My plan was to write a light-hearted post about the antics of my dog, Sonny. But I find I just can't. You see, I can't get this scene from yesterday out of my head, so I'm going to have to purge it here. (Sorry.)
I was driving to Rubios to pick up my lunch yesterday, as I often do (so often, in fact, that they say, "Beth?" when I call in my order these days). I was the first car stopped at the light in the left turn lane. There was a guy standing on the median with a simple sign that read homeless, hungry, and I think something else, but that's all I saw before I started to turn my head away. But it was no use, he'd already gotten to me. I opened my purse to find I had a measly $3 in my wallet. I grabbed $2 ('cuase I hate to not have any money at all) and opened my window to hand it to him.
He took it, and I smiled, and I thought we were done. But we weren't; for whatever reason he felt the need to give me an explanation. He looked right into me and said, "I lost my job, I've got a wife and a kid, we're sleeping in our car."
Was it the truth? I think so. He was not one of those totally scrappy dudes you see in their same spots day after day, hustling up money for whatever it is they put in their paper sacks to help them make it through yet another day on the streets. This guy had new-ish sneakers and a decent coat. He did not have a sleeping bag or big sack with him. It was just him in his coat with his sign.
But it wasn't his clothing that made me feel his truth. It was his shame. It was as though he felt compelled to give me his story. To let me know that he had fallen on hard times and was doing this for his family, that this was not some game, or some alcoholic's ruse.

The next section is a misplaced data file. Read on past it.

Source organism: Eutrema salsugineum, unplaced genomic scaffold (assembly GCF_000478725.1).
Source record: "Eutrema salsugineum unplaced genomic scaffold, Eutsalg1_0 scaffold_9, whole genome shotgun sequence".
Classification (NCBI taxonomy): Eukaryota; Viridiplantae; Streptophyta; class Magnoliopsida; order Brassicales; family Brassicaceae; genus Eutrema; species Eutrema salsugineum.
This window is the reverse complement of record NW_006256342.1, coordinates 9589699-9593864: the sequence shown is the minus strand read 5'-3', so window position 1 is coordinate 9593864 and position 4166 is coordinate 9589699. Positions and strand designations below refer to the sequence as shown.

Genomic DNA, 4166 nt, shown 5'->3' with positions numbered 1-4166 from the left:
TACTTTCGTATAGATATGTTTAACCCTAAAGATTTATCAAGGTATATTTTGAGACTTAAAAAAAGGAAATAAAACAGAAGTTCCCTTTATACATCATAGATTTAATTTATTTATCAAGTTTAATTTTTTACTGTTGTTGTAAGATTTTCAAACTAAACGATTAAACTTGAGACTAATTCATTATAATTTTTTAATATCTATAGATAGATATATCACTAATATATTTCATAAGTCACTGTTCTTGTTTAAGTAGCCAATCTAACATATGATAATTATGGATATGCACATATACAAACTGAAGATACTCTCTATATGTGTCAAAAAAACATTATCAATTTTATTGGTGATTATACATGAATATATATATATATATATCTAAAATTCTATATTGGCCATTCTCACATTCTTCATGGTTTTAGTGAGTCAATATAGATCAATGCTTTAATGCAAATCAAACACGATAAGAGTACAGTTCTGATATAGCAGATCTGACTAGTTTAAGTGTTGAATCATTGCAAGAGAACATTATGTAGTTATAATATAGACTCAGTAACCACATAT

What do you say? How do you reply? I think I said, "Oh, man, that sucks." And of course, it does, but shit, is that it? Is that all I've got?
I teared up as I made that left. Sometimes the injustices of the world overwhelm me. I'm driving my husband's luxury SUV because I'm sick of driving my perfectly acceptable old jeep. I'm headed to Rubios to pick up my favorite lunch because I can. I turn my heat on when the temperature goes below 60 degrees. I spend $10 on a six pack of beer. I constantly find myself needing to cull my family's belongings because we somehow always have too much crap.
Would my grilled grande bowl with chicken or bag of household castoffs help this guy's situation? No, not really, although the six pack might help for a spell.
But encounters such as this make me wonder what should we do? How should we deal with the inequity?
Economic disparity is not new, I realize, but it does seem to be worse that it used to be. The economic downturn is more than an inconvenience for many. And this guy and his magnetic stare really made me stop to think about: how. good. I. have. it.
So, as we head into Thanksgiving, I for one am going to count my myriad blessings. I'm sure you all are too.